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The LGBTIQ Battle in Jamaica By Emily Williamson

The treatment of lesbian, gay, bisexual, transgender, intersex and queer (LGBTIQ) people living in Jamaica is horrifying. Homophobia is a cultural norm and protesters take their lives in their hands when they demand equality. Legally people in the LGBTIQ community have no rights in Jamaica, and at its worst, intolerance of homosexuality has led to murder. Currently Human Rights Watch is campaigning for the Jamaican government to repeal the anti-buggery law, which would see greater protection from discrimination based on a person’s sexual orientation or gender identity. Criminalisation of homosexuality in Jamaica dates back to the 1864 Offences Against the Person Act, which can result in up to ten years hard labour for those convicted. The Act also gives law enforcement the power to search for proof of suspected homosexual acts, and to detain anyone they suspect to have committed or intend to commit buggery. While rarely enforced, this law has encouraged the discrimination and violence towards people in the LGBTIQ community. People can be denied basic rights and services based on their sexual orientation, which has resulted in shocking rates of homelessness and HIV. As a result of this intolerance, people in the LGBTIQ community have been forced to find refuge in the most unimaginable places. The video below tells the story of the Kingston LGBTIQ community, who have found sanctuary in the city’s storm drainage systems known as the gully. For those unable or unwilling to hide their sexuality, the gully has provided a sense of community and rela ive safety.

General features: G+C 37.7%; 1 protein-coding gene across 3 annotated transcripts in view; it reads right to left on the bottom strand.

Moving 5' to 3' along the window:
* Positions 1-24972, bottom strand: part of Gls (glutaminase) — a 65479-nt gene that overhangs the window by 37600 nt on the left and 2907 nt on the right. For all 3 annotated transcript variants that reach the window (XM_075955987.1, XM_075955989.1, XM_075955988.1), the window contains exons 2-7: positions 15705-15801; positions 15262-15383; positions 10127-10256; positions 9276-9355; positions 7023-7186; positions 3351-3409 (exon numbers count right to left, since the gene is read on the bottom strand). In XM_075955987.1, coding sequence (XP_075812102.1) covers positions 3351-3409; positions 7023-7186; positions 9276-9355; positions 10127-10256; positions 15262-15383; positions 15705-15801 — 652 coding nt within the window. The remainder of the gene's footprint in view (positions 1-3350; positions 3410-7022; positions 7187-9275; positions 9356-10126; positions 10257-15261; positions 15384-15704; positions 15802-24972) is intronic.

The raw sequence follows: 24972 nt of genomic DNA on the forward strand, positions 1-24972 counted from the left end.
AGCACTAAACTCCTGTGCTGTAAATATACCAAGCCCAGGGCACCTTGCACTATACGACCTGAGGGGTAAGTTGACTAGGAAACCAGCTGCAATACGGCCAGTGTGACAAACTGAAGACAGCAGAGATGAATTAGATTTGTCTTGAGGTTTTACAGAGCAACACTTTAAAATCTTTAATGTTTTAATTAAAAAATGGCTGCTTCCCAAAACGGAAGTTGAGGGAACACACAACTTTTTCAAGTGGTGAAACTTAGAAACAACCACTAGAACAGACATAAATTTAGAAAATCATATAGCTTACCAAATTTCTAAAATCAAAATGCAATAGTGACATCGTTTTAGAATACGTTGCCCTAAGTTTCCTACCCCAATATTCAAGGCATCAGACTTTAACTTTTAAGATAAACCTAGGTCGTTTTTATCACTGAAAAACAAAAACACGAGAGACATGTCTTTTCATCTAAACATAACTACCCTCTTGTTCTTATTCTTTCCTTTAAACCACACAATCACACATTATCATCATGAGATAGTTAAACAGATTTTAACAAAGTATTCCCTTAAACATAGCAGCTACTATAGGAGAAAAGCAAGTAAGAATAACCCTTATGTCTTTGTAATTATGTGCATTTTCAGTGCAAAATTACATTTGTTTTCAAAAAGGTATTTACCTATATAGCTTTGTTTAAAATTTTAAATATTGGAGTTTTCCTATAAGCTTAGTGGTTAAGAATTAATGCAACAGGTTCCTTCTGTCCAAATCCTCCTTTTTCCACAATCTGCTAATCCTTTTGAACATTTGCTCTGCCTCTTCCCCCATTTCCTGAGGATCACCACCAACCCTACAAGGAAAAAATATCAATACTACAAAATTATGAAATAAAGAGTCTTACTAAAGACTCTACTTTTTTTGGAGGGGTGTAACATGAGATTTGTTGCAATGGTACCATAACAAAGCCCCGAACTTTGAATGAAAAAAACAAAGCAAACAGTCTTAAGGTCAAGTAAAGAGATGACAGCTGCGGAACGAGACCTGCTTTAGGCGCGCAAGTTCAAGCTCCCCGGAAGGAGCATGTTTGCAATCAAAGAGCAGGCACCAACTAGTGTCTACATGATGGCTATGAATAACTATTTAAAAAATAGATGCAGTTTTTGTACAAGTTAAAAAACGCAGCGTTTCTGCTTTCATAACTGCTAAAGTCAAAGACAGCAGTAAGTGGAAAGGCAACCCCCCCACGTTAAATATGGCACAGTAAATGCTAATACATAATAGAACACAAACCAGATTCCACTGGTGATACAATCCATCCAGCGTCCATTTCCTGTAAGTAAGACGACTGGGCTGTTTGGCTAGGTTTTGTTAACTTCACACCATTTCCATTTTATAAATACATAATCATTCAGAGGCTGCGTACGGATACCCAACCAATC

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Profile for AM-UNITY Magazine

Edition 3  

The 3rd edition of AM-UNITY magazine is out now! Just click on the magazine cover on the left to view our latest edition - in it we explore...

Edition 3  

The 3rd edition of AM-UNITY magazine is out now! Just click on the magazine cover on the left to view our latest edition - in it we explore...

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